ou are a bride to be. You have a wedding soon. You have vendors to book, invitations to send, and cakes to taste. You have a lot to do, but when you’re finished you have a deep breath and a stiff drink awaiting you. We know that planning your wedding is ultra stressful and the less you have to worry about, the closer you are to that drink. So we thought we would weigh in on what we know and try to alleviate some guesswork leading up to your big day.
OK, we know you need flowers at your wedding – that’s a florist, we can’t help there. You might book a band – we could suggest M C Hammer? (You probably shouldn’t listen to us). You will almost certainly hire a photographer, in which case we can make a few great recommendations. But what about hiring someone to capture your day through sight AND sound? Someone who will turn your day into the next Sundance Official Selection? What about booking a videographer?
The Wedding and Event Videographers Association reports that:
“Prior to their weddings, barely 50% of the brides listed videography as a Top 10 item. However, after the weddings the emphasis changed dramatically. A whopping 79% of the brides placed videography among their Top 10 items for wedding planning.”
You might think this statistic is rubbish if you simply cannot picture your wedding videographer
day without a video… and we are inclined to agree with you. Sadly, however, this stat is true, and we can’t help but think part of the reason for it being true is that brides struggle with how to choose a wedding videographer. Understandable.
Here are ten things that are paramount when selecting a videographer. We hope they breathe new life into your understanding of wedding videography and ultimately help you find a videographer that’s right for you.
1. NO, see this is how we do it… what were you thinking?
The first and most important thing when selecting a videographer is finding out if their style matches yours. There are two major styles of shooting and editing a wedding video: documentary and cinematic. In a nutshell, documentary is a “hit record” mentality and cinematic is an “artistic” mentality. More literally, from a documentary standpoint, your wedding video might end up being a couple of hours long and very “as it happened.” With a cinematic style, your wedding video might be twenty minutes long and feature a more exciting pace, more stylized shots, and a more artful pairing of those shots with the music. Neither style is right or wrong they are simply different. The end of this article has a link to a great little quiz to help you determine which side of the fence you are on.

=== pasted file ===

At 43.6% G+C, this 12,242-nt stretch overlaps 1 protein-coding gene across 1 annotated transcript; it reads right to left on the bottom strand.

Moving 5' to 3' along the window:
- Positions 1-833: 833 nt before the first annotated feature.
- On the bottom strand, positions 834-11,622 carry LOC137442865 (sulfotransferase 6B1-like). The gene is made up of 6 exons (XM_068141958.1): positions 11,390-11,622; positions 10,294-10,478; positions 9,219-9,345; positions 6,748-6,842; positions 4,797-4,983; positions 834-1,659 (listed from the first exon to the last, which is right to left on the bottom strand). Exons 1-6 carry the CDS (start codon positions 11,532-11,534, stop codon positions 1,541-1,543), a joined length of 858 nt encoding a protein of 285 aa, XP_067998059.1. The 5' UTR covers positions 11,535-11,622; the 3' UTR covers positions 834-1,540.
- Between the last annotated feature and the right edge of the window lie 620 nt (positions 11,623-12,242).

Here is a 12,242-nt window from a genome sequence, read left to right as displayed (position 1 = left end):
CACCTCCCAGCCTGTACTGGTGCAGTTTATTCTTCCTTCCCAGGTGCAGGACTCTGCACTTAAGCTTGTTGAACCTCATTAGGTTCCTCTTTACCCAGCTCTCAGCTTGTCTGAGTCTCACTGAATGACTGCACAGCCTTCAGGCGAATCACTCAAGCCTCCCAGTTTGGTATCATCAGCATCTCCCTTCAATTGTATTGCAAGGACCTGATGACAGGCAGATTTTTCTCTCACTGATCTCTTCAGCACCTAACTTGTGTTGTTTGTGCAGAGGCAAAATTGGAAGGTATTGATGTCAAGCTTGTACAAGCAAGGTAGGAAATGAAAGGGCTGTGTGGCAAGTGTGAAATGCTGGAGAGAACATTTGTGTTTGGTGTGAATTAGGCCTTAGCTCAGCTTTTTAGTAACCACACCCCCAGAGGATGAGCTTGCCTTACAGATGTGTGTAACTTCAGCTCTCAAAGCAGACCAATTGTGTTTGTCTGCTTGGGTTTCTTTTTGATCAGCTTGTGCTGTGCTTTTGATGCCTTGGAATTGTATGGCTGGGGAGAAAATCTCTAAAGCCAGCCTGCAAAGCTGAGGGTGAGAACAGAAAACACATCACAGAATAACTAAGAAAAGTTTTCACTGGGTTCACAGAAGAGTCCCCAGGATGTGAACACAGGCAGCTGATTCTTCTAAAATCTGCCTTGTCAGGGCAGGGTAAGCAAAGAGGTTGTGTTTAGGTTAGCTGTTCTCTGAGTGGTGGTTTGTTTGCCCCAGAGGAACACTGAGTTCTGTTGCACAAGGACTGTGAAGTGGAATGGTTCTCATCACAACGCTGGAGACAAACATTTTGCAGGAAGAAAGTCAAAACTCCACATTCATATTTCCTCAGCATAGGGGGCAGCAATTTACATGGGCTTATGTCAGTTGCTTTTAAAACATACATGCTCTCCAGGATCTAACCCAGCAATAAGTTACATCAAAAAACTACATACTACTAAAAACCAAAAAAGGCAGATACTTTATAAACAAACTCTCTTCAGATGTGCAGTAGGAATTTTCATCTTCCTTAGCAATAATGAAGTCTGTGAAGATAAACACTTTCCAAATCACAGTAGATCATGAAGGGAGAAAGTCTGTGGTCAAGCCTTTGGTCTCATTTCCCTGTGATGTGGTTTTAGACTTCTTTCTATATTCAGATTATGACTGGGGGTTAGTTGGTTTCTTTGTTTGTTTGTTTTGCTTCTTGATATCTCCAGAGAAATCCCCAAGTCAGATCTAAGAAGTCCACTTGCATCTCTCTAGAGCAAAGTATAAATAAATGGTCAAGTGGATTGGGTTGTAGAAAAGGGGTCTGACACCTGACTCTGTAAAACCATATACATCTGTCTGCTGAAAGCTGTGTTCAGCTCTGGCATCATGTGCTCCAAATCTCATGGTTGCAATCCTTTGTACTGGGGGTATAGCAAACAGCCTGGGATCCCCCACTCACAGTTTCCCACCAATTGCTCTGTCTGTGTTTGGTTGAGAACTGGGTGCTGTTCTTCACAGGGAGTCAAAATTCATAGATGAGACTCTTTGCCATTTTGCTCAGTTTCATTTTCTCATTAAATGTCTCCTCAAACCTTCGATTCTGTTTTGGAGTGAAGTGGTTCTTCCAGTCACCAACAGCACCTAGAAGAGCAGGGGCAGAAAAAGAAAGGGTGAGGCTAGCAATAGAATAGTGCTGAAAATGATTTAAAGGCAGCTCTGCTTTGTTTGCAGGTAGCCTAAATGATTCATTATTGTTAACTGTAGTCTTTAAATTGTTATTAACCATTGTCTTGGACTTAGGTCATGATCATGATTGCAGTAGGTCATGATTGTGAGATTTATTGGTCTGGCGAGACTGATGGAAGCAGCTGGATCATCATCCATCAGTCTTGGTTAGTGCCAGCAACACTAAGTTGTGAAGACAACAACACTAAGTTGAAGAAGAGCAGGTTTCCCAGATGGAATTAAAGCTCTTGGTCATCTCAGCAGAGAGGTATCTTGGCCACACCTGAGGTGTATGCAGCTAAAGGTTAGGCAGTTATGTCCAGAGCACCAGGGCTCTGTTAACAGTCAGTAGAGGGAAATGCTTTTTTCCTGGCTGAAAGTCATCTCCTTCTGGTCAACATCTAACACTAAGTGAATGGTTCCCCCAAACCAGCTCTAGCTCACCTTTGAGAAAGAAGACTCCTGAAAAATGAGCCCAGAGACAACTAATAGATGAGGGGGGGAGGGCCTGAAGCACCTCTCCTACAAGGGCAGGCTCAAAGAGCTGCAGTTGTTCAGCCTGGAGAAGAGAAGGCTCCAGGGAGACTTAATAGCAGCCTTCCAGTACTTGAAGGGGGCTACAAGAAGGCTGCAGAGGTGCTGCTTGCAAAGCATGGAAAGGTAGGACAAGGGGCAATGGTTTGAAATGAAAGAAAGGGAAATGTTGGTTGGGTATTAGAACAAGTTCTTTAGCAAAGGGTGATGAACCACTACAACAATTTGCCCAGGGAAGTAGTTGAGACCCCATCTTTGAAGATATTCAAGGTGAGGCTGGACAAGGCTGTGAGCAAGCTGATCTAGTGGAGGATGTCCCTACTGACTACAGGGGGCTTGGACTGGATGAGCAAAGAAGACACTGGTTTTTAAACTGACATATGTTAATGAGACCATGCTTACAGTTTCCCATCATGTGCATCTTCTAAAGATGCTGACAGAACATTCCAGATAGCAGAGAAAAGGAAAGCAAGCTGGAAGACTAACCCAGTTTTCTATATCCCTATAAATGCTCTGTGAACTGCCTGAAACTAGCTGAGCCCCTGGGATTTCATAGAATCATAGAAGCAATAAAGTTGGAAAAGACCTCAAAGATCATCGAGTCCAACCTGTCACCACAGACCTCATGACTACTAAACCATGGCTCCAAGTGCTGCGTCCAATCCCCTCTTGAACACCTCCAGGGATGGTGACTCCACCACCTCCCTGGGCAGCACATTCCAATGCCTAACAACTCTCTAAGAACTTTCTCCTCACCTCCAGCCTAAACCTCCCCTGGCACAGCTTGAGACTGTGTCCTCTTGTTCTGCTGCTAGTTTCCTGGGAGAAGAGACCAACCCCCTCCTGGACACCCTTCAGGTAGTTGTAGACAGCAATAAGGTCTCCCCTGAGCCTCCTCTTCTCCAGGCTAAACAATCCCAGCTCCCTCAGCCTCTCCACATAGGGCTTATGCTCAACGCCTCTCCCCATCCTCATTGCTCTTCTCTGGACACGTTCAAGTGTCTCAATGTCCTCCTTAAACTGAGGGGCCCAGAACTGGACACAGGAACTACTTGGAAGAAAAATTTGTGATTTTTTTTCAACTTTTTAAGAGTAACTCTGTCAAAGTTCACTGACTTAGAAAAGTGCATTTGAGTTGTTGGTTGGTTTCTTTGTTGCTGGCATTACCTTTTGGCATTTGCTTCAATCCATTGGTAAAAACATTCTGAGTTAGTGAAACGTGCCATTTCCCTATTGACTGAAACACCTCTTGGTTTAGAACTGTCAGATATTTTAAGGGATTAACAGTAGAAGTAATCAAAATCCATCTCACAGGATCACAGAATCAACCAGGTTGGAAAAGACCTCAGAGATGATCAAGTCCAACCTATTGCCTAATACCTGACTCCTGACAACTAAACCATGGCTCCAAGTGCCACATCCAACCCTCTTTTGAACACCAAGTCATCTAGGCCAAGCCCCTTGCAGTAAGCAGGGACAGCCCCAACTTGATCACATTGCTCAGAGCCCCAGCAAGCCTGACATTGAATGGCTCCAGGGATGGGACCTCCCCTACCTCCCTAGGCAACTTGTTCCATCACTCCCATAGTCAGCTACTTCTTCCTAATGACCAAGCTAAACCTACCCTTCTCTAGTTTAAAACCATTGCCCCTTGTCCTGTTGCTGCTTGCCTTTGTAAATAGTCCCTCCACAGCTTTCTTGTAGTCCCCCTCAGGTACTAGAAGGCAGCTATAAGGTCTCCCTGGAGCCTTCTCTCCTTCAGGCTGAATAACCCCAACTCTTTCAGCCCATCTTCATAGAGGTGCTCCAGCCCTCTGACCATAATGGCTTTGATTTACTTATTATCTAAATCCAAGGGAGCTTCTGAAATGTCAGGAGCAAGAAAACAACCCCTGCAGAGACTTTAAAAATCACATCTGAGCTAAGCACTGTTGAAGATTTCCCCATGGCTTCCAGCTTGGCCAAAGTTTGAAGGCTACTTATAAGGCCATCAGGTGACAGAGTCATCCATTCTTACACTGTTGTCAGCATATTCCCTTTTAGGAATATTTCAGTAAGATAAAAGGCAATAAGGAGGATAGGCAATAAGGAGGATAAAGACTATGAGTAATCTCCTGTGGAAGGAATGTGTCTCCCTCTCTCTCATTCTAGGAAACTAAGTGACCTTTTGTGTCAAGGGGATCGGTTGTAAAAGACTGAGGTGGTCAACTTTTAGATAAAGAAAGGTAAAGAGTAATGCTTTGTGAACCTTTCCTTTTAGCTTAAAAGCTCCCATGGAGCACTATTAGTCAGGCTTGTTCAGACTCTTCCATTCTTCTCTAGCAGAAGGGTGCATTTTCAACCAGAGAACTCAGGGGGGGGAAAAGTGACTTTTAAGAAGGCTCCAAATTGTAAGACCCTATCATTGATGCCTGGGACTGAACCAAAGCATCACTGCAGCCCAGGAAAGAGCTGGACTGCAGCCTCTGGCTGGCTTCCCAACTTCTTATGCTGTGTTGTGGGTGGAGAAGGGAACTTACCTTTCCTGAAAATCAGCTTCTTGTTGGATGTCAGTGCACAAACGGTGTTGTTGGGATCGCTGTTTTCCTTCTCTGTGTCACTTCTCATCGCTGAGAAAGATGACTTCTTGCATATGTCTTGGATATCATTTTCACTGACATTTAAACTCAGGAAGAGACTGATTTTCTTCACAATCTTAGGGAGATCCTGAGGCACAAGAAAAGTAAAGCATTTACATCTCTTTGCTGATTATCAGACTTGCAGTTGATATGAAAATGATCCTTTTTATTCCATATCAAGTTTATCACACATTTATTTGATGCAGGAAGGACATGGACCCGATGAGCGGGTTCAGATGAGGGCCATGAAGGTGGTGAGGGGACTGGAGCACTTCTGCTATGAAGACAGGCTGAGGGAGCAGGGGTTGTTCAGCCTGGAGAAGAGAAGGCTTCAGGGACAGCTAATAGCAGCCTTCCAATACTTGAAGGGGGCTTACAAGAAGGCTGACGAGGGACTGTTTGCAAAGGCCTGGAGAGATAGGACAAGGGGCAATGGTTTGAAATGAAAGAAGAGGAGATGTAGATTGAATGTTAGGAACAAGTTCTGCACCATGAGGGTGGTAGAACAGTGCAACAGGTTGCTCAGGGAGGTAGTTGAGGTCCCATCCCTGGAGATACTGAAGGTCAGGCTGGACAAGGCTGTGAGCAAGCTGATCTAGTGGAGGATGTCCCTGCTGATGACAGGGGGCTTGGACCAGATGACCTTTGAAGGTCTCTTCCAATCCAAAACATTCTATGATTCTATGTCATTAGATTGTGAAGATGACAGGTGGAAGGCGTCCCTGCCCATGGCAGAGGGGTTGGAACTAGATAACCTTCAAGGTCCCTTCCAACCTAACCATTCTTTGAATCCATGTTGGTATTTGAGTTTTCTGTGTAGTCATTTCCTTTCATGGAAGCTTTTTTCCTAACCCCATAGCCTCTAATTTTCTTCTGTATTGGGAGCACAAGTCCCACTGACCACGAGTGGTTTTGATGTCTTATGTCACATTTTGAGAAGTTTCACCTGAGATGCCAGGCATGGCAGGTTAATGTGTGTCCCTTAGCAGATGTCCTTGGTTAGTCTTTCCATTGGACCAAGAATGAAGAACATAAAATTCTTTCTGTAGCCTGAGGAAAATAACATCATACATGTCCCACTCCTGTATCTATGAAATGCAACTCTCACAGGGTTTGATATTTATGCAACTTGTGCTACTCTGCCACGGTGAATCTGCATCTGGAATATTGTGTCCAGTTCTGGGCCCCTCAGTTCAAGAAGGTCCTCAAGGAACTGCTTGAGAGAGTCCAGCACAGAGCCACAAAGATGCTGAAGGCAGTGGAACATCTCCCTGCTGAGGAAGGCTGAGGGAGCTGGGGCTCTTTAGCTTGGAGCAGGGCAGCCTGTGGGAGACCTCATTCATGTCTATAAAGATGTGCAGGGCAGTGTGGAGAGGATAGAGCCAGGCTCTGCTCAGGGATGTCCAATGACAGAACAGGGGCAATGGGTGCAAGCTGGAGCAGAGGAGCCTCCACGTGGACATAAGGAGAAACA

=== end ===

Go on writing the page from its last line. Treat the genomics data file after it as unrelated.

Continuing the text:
Even after you choose sides, you still need to dig into a company’s body of work. Let’s say you choose a cinematic edit. (We hope you do!) Every individual company will have their own style in which they tend to shoot and edit. Which leads us to our next two points…
2. Check Out ALL of Everything I Have Here.
This should go without saying, but if you’re going to hire a videographer, you should see samples of their work. Nobody would expect any sane person to sit down and watch ALL of a company’s videos, but watching more than a couple of them is not a bad idea. After watching 4 – 5 videos (3 – 5 minute highlights is what we are talking about here… this will only take about 20 minutes of your time), you will get a sense of how the company shoots and edits. Many companies have professional looking images, but you’ll need to watch the videos themselves to get a feel for their film editing abilities. Everwedd.com sums it up: